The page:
A month ago I wrote about a brood of robins on the porch light outside my front door. Two days ago the last of the porch light babies left the nest. The way it happened was unusual. The nest originally had three young birds. Two left over a week ago, and I have not seen them since. One stayed in the nest for an additional seven days, and one parent (although I am not 100% sure it was only one) stayed behind to care for it. 

I think young birds usually leave the nest within a day of each other, so what happened here? Soon after the babies hatched, one of them fell out of the nest, and I put it back. Now I wonder whether the fall somehow delayed its development. Maybe it lagged behind the other two young birds just enough to not get its fair share of food from the parents. When watching the babies with binoculars, I did notice that two birds always had their mouths open squawking for more food, whereas one was more subdued, quietly sitting there until one of the parents returned.

Now mom, dad, and all the babies are gone, and I have moved my writing table outside directly under the empty nest. From the porch, I can reach out and almost touch a maple tree I planted as a six-inch seedling soon after my daughter was born. That seedling popped up on its own in the crotch of a three-pronged birch tree that once grew in the spot where the maple now stands. When the birch had to come down, I carefully dug the maple seedling out of the crotch and stuck it in the ground to see if it would take. It did. At the time, my street was half maples. Over the past twenty years the ash trees have died, so the street is now almost all maples. Had I purchased a tree from a nursery, I might have got a basswood or hackberry (I live on Hackberry Lane, but there is not a hackberry within three blocks of my house). Still if a maple helicopter* was so persistent as to sprout in the crud that had accumulated in the crook of another tree, I figured it deserved a chance. Now I am a man sitting next to a thirty-foot tree recalling the tree that came before it. I have been in this house a long time.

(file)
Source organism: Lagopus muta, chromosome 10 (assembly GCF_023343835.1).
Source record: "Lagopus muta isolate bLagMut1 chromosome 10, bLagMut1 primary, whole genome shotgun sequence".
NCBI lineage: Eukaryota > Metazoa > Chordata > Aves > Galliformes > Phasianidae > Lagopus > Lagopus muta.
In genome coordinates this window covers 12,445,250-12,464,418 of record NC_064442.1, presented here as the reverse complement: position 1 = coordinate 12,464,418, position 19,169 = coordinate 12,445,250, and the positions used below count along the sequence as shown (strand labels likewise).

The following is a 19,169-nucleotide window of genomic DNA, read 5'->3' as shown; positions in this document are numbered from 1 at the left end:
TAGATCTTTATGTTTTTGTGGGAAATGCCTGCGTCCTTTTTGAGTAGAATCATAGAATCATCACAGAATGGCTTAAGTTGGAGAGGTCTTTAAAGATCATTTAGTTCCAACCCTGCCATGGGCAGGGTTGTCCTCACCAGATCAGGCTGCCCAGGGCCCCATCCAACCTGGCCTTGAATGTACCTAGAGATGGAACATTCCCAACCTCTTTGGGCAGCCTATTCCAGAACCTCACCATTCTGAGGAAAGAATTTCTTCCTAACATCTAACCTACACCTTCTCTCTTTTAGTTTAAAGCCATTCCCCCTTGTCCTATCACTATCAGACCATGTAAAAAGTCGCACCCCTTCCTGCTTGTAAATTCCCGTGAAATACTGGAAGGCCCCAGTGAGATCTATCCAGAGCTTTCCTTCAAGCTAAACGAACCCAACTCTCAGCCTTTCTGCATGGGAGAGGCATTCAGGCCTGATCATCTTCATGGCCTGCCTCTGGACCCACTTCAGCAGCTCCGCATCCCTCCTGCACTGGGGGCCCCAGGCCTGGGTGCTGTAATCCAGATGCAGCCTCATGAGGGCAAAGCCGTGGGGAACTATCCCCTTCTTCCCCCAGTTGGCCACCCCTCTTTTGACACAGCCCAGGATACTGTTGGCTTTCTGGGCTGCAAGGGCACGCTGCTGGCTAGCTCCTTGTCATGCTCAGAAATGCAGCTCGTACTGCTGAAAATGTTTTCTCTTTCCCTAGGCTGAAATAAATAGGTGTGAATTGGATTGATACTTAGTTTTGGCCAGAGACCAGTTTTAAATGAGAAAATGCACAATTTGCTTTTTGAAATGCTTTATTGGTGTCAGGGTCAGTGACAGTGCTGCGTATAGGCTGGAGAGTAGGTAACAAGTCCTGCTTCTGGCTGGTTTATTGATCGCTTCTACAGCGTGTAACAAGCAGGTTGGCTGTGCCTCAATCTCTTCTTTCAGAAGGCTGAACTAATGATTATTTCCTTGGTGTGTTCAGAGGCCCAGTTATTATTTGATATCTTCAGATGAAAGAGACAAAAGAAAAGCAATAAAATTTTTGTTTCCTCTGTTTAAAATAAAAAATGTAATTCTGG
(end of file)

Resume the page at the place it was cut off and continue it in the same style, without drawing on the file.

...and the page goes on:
* For this blog, I googled the name of maple tree seeds. The scientific word for a seed with wings is samara, but even the online definition observed they are better known as helicopters or whirligigs.  

Steven Simpson